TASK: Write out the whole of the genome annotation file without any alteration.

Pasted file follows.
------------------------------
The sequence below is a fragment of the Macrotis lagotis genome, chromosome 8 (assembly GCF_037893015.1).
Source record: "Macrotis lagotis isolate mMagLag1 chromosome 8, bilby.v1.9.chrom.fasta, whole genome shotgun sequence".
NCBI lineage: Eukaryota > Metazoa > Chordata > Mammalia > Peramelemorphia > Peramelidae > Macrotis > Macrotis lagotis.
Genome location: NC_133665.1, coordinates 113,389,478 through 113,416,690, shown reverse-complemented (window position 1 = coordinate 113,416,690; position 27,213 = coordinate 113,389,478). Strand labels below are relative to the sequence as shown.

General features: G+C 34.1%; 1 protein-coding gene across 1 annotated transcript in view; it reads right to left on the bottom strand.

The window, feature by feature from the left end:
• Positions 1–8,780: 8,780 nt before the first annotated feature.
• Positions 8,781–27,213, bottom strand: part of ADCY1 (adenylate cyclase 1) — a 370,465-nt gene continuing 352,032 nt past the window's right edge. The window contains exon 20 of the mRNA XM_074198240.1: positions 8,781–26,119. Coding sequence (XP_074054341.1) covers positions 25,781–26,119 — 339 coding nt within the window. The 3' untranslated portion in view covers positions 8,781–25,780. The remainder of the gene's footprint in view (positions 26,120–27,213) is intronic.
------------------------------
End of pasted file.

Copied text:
The sequence below is a fragment of the Macrotis lagotis genome, chromosome 8 (assembly GCF_037893015.1).
Source record: "Macrotis lagotis isolate mMagLag1 chromosome 8, bilby.v1.9.chrom.fasta, whole genome shotgun sequence".
NCBI lineage: Eukaryota > Metazoa > Chordata > Mammalia > Peramelemorphia > Peramelidae > Macrotis > Macrotis lagotis.
Genome location: NC_133665.1, coordinates 113,389,478 through 113,416,690, shown reverse-complemented (window position 1 = coordinate 113,416,690; position 27,213 = coordinate 113,389,478). Strand labels below are relative to the sequence as shown.

General features: G+C 34.1%; 1 protein-coding gene across 1 annotated transcript in view; it reads right to left on the bottom strand.

The window, feature by feature from the left end:
• Positions 1–8,780: 8,780 nt before the first annotated feature.
• Positions 8,781–27,213, bottom strand: part of ADCY1 (adenylate cyclase 1) — a 370,465-nt gene continuing 352,032 nt past the window's right edge. The window contains exon 20 of the mRNA XM_074198240.1: positions 8,781–26,119. Coding sequence (XP_074054341.1) covers positions 25,781–26,119 — 339 coding nt within the window. The 3' untranslated portion in view covers positions 8,781–25,780. The remainder of the gene's footprint in view (positions 26,120–27,213) is intronic.